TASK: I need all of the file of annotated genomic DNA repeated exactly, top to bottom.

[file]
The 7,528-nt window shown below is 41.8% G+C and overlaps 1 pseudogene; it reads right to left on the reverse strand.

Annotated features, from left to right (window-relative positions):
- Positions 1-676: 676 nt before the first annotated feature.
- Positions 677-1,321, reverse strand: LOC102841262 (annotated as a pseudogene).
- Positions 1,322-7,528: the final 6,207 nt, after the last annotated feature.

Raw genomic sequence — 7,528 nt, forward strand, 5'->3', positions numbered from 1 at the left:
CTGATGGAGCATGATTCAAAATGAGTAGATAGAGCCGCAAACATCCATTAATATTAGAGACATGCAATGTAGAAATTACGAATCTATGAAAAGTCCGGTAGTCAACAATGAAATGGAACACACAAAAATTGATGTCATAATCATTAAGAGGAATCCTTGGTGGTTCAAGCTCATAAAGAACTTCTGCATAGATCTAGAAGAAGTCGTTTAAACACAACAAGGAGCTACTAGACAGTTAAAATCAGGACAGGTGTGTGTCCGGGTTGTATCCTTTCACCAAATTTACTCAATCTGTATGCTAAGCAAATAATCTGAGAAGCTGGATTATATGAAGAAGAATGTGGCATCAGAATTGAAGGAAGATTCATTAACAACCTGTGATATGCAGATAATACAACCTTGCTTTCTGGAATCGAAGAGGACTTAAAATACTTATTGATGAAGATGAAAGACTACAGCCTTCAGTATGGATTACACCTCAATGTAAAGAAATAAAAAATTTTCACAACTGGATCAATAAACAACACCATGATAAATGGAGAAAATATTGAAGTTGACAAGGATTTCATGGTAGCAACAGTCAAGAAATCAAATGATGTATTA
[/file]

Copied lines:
The 7,528-nt window shown below is 41.8% G+C and overlaps 1 pseudogene; it reads right to left on the reverse strand.

Annotated features, from left to right (window-relative positions):
- Positions 1-676: 676 nt before the first annotated feature.
- Positions 677-1,321, reverse strand: LOC102841262 (annotated as a pseudogene).
- Positions 1,322-7,528: the final 6,207 nt, after the last annotated feature.

Raw genomic sequence — 7,528 nt, forward strand, 5'->3', positions numbered from 1 at the left:
CTGATGGAGCATGATTCAAAATGAGTAGATAGAGCCGCAAACATCCATTAATATTAGAGACATGCAATGTAGAAATTACGAATCTATGAAAAGTCCGGTAGTCAACAATGAAATGGAACACACAAAAATTGATGTCATAATCATTAAGAGGAATCCTTGGTGGTTCAAGCTCATAAAGAACTTCTGCATAGATCTAGAAGAAGTCGTTTAAACACAACAAGGAGCTACTAGACAGTTAAAATCAGGACAGGTGTGTGTCCGGGTTGTATCCTTTCACCAAATTTACTCAATCTGTATGCTAAGCAAATAATCTGAGAAGCTGGATTATATGAAGAAGAATGTGGCATCAGAATTGAAGGAAGATTCATTAACAACCTGTGATATGCAGATAATACAACCTTGCTTTCTGGAATCGAAGAGGACTTAAAATACTTATTGATGAAGATGAAAGACTACAGCCTTCAGTATGGATTACACCTCAATGTAAAGAAATAAAAAATTTTCACAACTGGATCAATAAACAACACCATGATAAATGGAGAAAATATTGAAGTTGACAAGGATTTCATGGTAGCAACAGTCAAGAAATCAAATGATGTATTA